Old Bill Wagner
Jacob William (later dubbed “Old Bill”) was born in 1840 in Elleringhausen, Germany. At the age of 6, he and his family joined the waves of German immigrants after their friends in Quincy, Illinois, kept writing for them to come. Six-year-old William took his little sister Henrietta by the hand and led her up the gangplank onto the ship. She never forgot the smell of tar coming from the cordage coiled on deck. They had with them 5 boxes and 1 barrel of clothing. They landed in New Orleans in December 19, 1846. He went on to fight in the Civil War and build half the town of Canton, Missouri. (scroll down for link)
Recently I visited my cousin Russell Wagner in Chicago. We were chatting about the family history. Without a word Russell stood up walked over to a massive safe covered in photos next to me. He pulled something out and unwrapped it and placed a pistol in my hands – “This was Old Bill’s Civil War pistol.” I was speechless!
Even if you’re not directly related, you will probably enjoy this – it has some amazing stories and a lot of history lessons that are keenly applicable to what is going on today in our world (I have the news on in the background right now about the events in Charlottesville, Virginia.)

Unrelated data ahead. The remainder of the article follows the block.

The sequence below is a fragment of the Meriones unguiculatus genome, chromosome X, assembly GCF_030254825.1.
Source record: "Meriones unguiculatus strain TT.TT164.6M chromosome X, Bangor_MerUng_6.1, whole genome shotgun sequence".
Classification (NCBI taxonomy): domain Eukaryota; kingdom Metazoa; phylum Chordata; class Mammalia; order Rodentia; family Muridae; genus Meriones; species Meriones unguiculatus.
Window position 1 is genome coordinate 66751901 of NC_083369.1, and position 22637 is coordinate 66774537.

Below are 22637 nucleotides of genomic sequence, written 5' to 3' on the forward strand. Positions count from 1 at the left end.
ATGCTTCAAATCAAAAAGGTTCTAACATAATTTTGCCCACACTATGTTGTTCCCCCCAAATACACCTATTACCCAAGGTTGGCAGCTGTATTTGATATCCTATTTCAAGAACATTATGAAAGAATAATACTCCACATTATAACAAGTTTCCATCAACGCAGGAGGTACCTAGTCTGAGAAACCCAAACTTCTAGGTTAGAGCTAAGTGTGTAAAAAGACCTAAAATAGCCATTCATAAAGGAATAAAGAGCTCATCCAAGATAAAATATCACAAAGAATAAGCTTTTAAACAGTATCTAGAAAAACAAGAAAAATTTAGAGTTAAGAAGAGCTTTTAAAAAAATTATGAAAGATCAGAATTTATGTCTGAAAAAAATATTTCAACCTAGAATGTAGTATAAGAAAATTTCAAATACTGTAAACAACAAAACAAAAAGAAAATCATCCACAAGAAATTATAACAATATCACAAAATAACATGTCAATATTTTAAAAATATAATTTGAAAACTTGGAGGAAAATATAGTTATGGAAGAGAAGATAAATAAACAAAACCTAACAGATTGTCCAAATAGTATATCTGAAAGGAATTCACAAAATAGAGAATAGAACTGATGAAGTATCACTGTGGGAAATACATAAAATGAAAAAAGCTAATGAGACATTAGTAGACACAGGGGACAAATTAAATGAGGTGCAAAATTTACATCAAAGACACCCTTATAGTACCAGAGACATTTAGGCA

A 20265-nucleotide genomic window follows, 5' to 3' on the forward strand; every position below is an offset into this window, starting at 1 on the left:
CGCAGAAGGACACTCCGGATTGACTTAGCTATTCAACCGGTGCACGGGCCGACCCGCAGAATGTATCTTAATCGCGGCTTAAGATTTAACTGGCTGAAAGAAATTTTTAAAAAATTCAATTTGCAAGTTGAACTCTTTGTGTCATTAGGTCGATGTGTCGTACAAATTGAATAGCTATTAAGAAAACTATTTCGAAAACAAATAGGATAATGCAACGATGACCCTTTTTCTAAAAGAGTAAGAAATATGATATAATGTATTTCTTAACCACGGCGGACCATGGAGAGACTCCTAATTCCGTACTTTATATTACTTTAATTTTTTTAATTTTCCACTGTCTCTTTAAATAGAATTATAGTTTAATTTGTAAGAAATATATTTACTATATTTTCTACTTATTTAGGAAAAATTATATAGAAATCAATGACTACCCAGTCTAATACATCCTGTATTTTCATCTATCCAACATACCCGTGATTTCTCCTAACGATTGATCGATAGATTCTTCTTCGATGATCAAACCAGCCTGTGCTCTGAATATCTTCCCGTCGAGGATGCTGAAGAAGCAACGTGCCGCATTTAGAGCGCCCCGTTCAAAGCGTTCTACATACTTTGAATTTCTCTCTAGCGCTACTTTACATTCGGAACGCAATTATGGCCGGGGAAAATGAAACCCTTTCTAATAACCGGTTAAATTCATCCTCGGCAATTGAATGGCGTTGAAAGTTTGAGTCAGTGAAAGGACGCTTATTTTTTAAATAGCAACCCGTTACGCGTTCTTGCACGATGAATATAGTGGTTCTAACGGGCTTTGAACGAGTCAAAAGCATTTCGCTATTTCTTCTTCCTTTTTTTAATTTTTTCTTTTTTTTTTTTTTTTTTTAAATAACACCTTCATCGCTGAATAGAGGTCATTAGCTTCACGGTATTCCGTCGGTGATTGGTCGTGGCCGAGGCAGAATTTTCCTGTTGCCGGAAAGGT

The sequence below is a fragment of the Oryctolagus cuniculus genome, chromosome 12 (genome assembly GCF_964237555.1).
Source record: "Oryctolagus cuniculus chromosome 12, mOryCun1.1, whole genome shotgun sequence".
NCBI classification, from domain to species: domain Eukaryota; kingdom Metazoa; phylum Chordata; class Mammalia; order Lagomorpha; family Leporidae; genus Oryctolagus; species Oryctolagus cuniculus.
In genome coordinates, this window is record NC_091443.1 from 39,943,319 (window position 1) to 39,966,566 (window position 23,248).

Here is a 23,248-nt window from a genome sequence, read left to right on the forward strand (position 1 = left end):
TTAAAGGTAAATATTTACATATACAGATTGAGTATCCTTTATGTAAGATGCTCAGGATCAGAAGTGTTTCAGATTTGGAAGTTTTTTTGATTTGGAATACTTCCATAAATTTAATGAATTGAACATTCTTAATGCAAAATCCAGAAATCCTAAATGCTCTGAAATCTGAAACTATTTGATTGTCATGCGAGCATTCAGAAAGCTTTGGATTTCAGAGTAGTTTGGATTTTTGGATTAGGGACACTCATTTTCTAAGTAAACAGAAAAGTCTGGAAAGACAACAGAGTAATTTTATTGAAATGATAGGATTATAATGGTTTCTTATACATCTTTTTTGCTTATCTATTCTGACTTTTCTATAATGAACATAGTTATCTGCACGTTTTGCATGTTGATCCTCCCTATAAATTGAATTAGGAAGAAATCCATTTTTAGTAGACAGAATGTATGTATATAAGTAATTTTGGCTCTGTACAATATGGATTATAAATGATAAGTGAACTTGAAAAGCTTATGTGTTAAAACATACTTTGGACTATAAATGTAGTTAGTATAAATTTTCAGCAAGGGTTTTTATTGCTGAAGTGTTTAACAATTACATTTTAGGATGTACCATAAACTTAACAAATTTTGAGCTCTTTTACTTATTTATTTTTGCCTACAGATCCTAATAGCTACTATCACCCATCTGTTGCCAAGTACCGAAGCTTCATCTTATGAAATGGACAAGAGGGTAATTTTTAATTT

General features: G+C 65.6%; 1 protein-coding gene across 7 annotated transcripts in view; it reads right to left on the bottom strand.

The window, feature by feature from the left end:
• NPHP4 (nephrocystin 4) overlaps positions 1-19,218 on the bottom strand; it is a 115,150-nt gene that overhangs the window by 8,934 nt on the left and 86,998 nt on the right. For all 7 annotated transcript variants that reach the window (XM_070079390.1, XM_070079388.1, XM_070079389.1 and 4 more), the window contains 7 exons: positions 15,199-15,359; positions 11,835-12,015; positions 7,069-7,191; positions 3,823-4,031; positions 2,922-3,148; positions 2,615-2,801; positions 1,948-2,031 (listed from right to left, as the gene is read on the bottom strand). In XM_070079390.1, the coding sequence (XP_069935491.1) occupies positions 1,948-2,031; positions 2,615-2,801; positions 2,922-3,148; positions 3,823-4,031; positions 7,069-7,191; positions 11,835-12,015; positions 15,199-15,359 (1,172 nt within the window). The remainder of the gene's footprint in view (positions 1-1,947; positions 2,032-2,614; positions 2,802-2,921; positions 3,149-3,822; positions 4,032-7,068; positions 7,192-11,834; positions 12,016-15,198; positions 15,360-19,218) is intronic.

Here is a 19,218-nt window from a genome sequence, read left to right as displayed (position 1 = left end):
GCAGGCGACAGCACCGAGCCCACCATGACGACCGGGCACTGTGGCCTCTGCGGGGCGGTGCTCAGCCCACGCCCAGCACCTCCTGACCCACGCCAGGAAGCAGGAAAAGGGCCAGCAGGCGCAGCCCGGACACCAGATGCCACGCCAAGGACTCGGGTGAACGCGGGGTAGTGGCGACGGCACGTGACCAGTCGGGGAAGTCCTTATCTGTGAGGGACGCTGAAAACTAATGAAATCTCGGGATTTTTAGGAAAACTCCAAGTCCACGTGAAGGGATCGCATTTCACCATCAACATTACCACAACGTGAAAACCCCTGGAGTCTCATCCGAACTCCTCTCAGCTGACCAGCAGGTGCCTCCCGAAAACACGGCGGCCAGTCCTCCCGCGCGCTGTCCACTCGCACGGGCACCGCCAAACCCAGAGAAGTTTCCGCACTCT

If you’ve already downloaded and read this PDF, I highly recommend you REDOWNLOAD and read the new sections on “Old Bill’s Civil War Pistol”, “Tragical Death: Brother Fred accidentally shoots himself” (I added info about the other gun here), “Brother John and the Texas Widow” and “Brother Henry moves to Montana.” They are really interesting stories. Brother John and the Texas Widow is something out of a western movie with deputies and murders.
2020 update: Ben Wagner sent me some scans from his father’s photo collection. In it was a photo of William Wagner in his Civil War uniform!!! I have since included that photo in the chapter.
2022 update: I discovered an article about where John Wagner moved to in Warsaw while I was researching George Redeforth (no relation). But it’s a very interesting story, and he was connected to our family. Also, I recently found a notice in the Quincy newspaper placed by John Wagner proclaiming his wife Henrietta had left him.